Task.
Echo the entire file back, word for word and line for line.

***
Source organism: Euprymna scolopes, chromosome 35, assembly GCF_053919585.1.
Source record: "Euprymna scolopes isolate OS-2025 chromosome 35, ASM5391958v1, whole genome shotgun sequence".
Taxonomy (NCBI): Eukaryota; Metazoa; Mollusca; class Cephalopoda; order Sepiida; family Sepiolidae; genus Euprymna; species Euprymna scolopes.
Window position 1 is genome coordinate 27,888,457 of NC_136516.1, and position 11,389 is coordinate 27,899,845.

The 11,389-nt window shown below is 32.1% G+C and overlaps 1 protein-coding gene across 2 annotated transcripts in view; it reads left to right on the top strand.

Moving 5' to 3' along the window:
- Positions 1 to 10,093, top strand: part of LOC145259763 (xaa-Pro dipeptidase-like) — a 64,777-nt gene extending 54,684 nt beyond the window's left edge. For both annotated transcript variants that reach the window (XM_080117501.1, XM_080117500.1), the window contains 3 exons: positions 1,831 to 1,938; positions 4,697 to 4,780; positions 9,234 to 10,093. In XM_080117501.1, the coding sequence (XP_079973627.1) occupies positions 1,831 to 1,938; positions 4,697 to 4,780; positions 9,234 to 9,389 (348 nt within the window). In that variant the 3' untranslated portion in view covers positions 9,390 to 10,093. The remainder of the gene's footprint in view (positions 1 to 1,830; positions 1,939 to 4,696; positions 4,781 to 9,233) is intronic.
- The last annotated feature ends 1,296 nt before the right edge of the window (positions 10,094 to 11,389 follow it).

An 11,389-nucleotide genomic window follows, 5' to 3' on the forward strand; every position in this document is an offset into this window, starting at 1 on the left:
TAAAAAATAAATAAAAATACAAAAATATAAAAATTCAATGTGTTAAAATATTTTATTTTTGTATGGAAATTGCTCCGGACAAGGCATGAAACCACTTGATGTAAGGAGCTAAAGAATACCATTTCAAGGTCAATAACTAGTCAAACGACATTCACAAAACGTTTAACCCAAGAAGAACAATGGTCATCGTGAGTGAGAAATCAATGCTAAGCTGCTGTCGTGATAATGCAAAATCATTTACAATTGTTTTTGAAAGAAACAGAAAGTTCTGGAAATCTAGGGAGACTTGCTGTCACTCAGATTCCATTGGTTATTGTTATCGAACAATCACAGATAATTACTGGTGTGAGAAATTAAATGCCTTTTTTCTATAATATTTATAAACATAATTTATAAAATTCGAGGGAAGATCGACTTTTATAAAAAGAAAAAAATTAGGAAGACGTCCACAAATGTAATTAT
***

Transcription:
Source organism: Euprymna scolopes, chromosome 35, assembly GCF_053919585.1.
Source record: "Euprymna scolopes isolate OS-2025 chromosome 35, ASM5391958v1, whole genome shotgun sequence".
Taxonomy (NCBI): Eukaryota; Metazoa; Mollusca; class Cephalopoda; order Sepiida; family Sepiolidae; genus Euprymna; species Euprymna scolopes.
Window position 1 is genome coordinate 27,888,457 of NC_136516.1, and position 11,389 is coordinate 27,899,845.

The 11,389-nt window shown below is 32.1% G+C and overlaps 1 protein-coding gene across 2 annotated transcripts in view; it reads left to right on the top strand.

Moving 5' to 3' along the window:
- Positions 1 to 10,093, top strand: part of LOC145259763 (xaa-Pro dipeptidase-like) — a 64,777-nt gene extending 54,684 nt beyond the window's left edge. For both annotated transcript variants that reach the window (XM_080117501.1, XM_080117500.1), the window contains 3 exons: positions 1,831 to 1,938; positions 4,697 to 4,780; positions 9,234 to 10,093. In XM_080117501.1, the coding sequence (XP_079973627.1) occupies positions 1,831 to 1,938; positions 4,697 to 4,780; positions 9,234 to 9,389 (348 nt within the window). In that variant the 3' untranslated portion in view covers positions 9,390 to 10,093. The remainder of the gene's footprint in view (positions 1 to 1,830; positions 1,939 to 4,696; positions 4,781 to 9,233) is intronic.
- The last annotated feature ends 1,296 nt before the right edge of the window (positions 10,094 to 11,389 follow it).

An 11,389-nucleotide genomic window follows, 5' to 3' on the forward strand; every position in this document is an offset into this window, starting at 1 on the left:
TAAAAAATAAATAAAAATACAAAAATATAAAAATTCAATGTGTTAAAATATTTTATTTTTGTATGGAAATTGCTCCGGACAAGGCATGAAACCACTTGATGTAAGGAGCTAAAGAATACCATTTCAAGGTCAATAACTAGTCAAACGACATTCACAAAACGTTTAACCCAAGAAGAACAATGGTCATCGTGAGTGAGAAATCAATGCTAAGCTGCTGTCGTGATAATGCAAAATCATTTACAATTGTTTTTGAAAGAAACAGAAAGTTCTGGAAATCTAGGGAGACTTGCTGTCACTCAGATTCCATTGGTTATTGTTATCGAACAATCACAGATAATTACTGGTGTGAGAAATTAAATGCCTTTTTTCTATAATATTTATAAACATAATTTATAAAATTCGAGGGAAGATCGACTTTTATAAAAAGAAAAAAATTAGGAAGACGTCCACAAATGTAATTAT